FNB Residential Property Monthly | March, 2018

PUBLISHED 27 JUL 2018   

FNB Residential Property Monthly | March, 2018


House prices contracted for a third straight month in March by 8.8% y/y, the sixth contraction in the last seven months. The decline meant the price of the average home was cut by N$109,941 from what it was this time last year to N$1,136,030. When disaggregated, property prices in the middle price segment stagnated, while property prices in the upper price segment contracted by 3.0% y/y. Conversely, property prices in the lower price segment increased modestly by 3.4% y/y. Additionally, year to date data shows property prices across 14 towns, including the capital Windhoek, contracted. Volumes however increased 11.7%, driven primarily by the new affordable housing supply and improved land delivery. Volumes in the lower price segment have consequently risen by 17.9%, while land delivery has increased by 58.0%, bringing partial relief to those in the housing backlog. Both the middle and upper price segment recorded volume increases as well, albeit minimal. However, transactions in the luxury housing segment have dried up, with only one transaction registered in the past four months.

Given the likelihood of more affordable housing stock entering the market and the delayed reaction to the economic downturn, we expect property prices to retreat even further and remain under pressure for longer - allowing the market to correct after decades of exuberant house price inflation. Sellers seem to remain denial on pricing shifts, as 91% of homes sold in the period, sold for below asking price, which points to overly optimistic prices in an ultra-cautious buyers’ market.


Central: As anticipated, central property prices contracted by 3.1%, following price weaknesses in the upper segments where property prices fell by 4.1% y/y. In the capital, property prices fell for the second time in twelve months, albeit by a modest 0.6% y/y, whilst Okahandja prices contracted by as much as 13.7% y/y. Volumes increased by 2.2%, driven primarily by increased affordable housing supply in Windhoek and Okahandja.


Coastal: The coastal property prices fell for the ninth month in a row - this time by 38.0% y/y – as changes in the housing mix comes into play. Here, sales are increasingly concentrated in the lower segments (84% of total volumes), bringing the overall average price down. Consistent with this development, property prices fell by 33.4% y/y in Swakopmund and by 40.3% y/y in Walvis Bay. Given the strong mass housing and aggressive land delivery at the coast, price weakness has begun to trickle down to the middle and lower property prices segments, where 13.8% y/y and 14.8% y/y contractions were recorded respectively. Additionally, volumes shot up by 44.2% through March, with most of the supply coming through the middle and lower price segments. Demand in the upper and luxury segments has stagnated under the current economic backdrop. FNB’s Estate Agent Survey reported properties spending about 24 weeks on the market at the coast whilst the agents’ affordability perception index ticked up, in that income levels are “far” behind house price levels.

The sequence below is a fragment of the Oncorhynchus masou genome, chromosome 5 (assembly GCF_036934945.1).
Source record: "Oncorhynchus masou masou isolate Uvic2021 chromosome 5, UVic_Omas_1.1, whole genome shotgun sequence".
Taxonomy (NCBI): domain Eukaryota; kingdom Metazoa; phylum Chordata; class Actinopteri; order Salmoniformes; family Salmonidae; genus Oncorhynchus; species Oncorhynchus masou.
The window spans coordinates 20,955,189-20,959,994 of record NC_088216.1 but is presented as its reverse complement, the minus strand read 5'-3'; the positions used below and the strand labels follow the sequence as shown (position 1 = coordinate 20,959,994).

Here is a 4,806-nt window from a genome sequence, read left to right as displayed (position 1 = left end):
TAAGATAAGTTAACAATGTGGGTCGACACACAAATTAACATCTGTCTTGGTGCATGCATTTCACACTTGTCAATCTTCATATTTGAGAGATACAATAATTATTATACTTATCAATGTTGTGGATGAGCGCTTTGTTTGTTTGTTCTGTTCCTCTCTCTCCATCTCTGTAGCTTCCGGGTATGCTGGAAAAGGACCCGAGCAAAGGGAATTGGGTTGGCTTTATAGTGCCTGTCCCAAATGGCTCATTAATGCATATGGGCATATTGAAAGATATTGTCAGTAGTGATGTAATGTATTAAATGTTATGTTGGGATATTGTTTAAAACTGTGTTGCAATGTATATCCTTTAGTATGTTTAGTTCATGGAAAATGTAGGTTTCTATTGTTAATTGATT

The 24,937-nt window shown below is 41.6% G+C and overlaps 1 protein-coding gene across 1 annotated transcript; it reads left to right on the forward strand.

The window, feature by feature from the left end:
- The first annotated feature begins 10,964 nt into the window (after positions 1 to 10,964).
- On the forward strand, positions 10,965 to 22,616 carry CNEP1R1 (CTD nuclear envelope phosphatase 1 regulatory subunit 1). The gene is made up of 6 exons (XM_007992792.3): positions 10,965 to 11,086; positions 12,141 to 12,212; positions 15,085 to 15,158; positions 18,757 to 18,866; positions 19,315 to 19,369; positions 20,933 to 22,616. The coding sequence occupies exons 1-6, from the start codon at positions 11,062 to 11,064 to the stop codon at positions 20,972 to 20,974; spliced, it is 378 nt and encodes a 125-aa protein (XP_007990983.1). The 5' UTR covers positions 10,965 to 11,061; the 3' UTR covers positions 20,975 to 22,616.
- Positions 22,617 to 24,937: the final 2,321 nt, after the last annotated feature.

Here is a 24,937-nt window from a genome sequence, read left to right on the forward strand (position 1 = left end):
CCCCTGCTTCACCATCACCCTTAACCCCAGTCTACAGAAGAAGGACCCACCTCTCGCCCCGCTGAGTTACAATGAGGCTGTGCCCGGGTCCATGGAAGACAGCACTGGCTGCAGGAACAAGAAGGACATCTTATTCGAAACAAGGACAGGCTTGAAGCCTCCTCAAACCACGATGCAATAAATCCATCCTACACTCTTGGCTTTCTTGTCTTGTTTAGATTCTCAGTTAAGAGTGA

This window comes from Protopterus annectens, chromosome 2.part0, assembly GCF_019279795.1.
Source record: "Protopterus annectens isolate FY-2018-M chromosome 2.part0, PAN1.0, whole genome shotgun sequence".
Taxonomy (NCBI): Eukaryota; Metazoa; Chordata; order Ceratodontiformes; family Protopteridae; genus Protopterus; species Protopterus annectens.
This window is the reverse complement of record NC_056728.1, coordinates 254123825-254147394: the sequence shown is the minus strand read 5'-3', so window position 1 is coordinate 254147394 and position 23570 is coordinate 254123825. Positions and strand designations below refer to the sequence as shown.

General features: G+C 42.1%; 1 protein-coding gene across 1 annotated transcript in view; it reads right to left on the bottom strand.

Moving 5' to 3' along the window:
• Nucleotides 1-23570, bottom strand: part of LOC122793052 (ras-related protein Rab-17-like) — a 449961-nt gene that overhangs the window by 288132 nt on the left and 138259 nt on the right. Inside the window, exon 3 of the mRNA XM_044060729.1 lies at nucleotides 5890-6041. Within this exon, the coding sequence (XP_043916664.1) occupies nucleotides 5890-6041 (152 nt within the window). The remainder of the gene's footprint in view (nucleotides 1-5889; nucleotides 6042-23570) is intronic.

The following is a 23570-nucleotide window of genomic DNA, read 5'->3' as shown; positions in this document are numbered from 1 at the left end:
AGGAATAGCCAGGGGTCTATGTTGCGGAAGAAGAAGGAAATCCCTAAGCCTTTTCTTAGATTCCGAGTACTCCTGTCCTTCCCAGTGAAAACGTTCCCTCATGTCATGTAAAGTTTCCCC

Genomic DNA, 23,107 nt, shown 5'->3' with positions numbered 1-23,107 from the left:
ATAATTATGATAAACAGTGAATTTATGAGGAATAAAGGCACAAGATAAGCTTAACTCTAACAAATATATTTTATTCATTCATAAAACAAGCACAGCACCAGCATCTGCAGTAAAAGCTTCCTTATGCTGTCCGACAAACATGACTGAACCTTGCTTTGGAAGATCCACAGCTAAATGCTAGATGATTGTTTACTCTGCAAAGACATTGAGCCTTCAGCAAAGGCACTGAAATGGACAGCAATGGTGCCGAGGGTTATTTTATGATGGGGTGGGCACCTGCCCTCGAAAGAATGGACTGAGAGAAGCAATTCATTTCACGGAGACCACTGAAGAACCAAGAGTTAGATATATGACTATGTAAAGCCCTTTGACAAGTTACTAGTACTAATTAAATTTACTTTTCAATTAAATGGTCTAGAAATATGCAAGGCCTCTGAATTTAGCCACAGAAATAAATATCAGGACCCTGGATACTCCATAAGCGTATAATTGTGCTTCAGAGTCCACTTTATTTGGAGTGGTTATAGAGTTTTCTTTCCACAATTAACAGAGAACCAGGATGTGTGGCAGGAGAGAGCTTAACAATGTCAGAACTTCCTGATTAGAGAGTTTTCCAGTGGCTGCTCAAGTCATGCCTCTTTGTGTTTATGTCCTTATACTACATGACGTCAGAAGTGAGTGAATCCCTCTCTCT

Northern: In contrast, the northern property price inflation is picking up after months of negative price growth. Property prices in this region increased by 12.3% y/y, their highest in almost two years. This was driven primarily by properties in the lower to middle price segments, which have begun to record positive growth, while the upper price segment remains in decline. Meanwhile, house prices are still falling in Katima Mulilo (-21.4% y/y) and Rundu (-3.7% y/y) on the back of increased supply in these markets. Mortgage extended to the northern region increased by more than 36% in the last twelve months to N$1.49 billion, retaining its second largest mortgage market status.